Featured Image Source: NASA
The National Aeronautics and Space Administration (NASA) is asking Congress for a $25.2 billion budget next year. Approximately half of the budget total would fund the space exploration programs that aim to take humans back to the moon, then to Mars. President Donald Trump issued a directive to land astronauts on the moon by the year 2024, this next lunar mission is known as the Artemis program. The administration estimates that overall NASA budgets will range from $25 billion to $29 billion from 2020 through fiscal year 2025. The Artemis mission will take the first woman and next man to land on the lunar surface. NASA got $22.6 billion from Congress for fiscal year 2020, the agency's request to increase funds next year is mainly due to fulfill the Artemis mission on time. If Congress approves NASA's budget request, it would be the first time the agency will direct funding in a similar way as the Apollo program that took men to the lunar surface in the 1960s.
"Once we get back to the Moon, as the President said, we're going to establish the foundation for an eventual mission to Mars. We are going Moon to Mars," says @VP today at @NASA_Langley about our #Artemis program: https://t.co/7lmuL5pcTX pic.twitter.com/XApfElXbBJ— NASA (@NASA) February 19, 2020
Under this budget plan about $12.37 billion, would be used to do what is needed to take NASA Astronauts to the moon. A lot of this funding would go to private American aerospace companies that are helping NASA get there. NASA started to support United States space industry in order to end their dependency of contracting Russian spacecraft services to ferry astronauts to the International Space Station (ISS). Among the rocket companies that NASA has been supporting under a Commercial Crew Services contract are SpaceX and Boeing. Around Spring this year, SpaceX will launch NASA Astronauts for the first time aboard their Crew Dragon spacecraft. It will be the first manned rocket launch to lift-off from American soil in nearly a decade.
NASA's new budget request to congress outlined $1.4 billion for the Orion spacecraft developed by Lockheed Martin which will be the craft used to launch astronauts to the moon; Also, $2.26 billion for Boeing's Space Launch System, the rocket that is currently under development to fulfill the Artemis mission. The NASA section of an Office of Management and Budget document outlining the administration's overall 2021 budget request stated:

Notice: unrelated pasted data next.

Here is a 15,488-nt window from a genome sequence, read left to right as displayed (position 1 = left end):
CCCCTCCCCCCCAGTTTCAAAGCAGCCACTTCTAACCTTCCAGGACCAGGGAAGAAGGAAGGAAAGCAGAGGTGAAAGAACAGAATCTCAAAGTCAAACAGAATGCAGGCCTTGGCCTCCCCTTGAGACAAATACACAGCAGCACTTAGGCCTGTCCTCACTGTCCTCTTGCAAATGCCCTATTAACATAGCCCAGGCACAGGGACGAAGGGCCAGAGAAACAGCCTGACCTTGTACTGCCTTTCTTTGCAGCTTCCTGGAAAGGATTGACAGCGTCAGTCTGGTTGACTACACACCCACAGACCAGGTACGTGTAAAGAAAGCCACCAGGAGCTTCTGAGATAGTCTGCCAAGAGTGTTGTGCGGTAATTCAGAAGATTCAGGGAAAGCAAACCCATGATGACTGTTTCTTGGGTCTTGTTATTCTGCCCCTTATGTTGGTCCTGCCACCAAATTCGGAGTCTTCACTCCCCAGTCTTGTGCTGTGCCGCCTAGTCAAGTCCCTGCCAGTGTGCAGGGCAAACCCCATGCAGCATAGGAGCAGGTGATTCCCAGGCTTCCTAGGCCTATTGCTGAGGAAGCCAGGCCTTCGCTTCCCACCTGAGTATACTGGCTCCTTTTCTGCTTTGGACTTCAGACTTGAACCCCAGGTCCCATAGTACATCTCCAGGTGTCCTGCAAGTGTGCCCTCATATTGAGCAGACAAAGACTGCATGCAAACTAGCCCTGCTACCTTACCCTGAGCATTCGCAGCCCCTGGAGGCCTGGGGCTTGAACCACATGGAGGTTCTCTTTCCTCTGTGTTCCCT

"NASA's top-priority mission is to return American astronauts to the moon by 2024 and build a sustainable presence on the lunar surface as the first step on a journey that will take America to Mars. The budget redirects funds from lower-priority programs to fulfill the president’s promise to get Americans back to the moon."
The new documents also offer details about the timing of Artemis program, the first mission, would be an uncrewed flight to the moon by 2021. There is also a proposal to fund the development of competing crewed lunar lander systems of $3.37 billion. That would be available for different companies to submit competing bids. NASA announced this week, that they are scheduled to award the first crewed lunar lander contracts this year, sometime around March or April.
Its expected there to be four bids for NASA’s crew lunar lander program, which could include: SpaceX, Blue Origin with Lockheed Martin, and Boeing. SpaceX's bid to fly astronauts to the moon is yet to be confirmed by officials, but the company did submit a proposal bid to NASA for flying cargo to the lunar surface. Last year in October, SpaceX President Gwynne Shotwell said that they aim to land their future Starship rocket "on the moon before 2022 with cargo and with people shortly thereafter." So, its quite probable that SpaceX will submit a bid to NASA once Starship is in operation. SpaceX’s experience over the past decade has demonstrated their Falcon 9 rocket and Dragon spacecraft are reliable to perform frequent flights to space, it could make them the front-runner to fulfill NASA moon plans.
About the Author
Evelyn J. Arevalo joined Tesmanian in 2019 to cover news as a Space Journalist and SpaceX Starbase Texas Correspondent. Evelyn is specialized in rocketry and space exploration. The main topics she covers are SpaceX and NASA.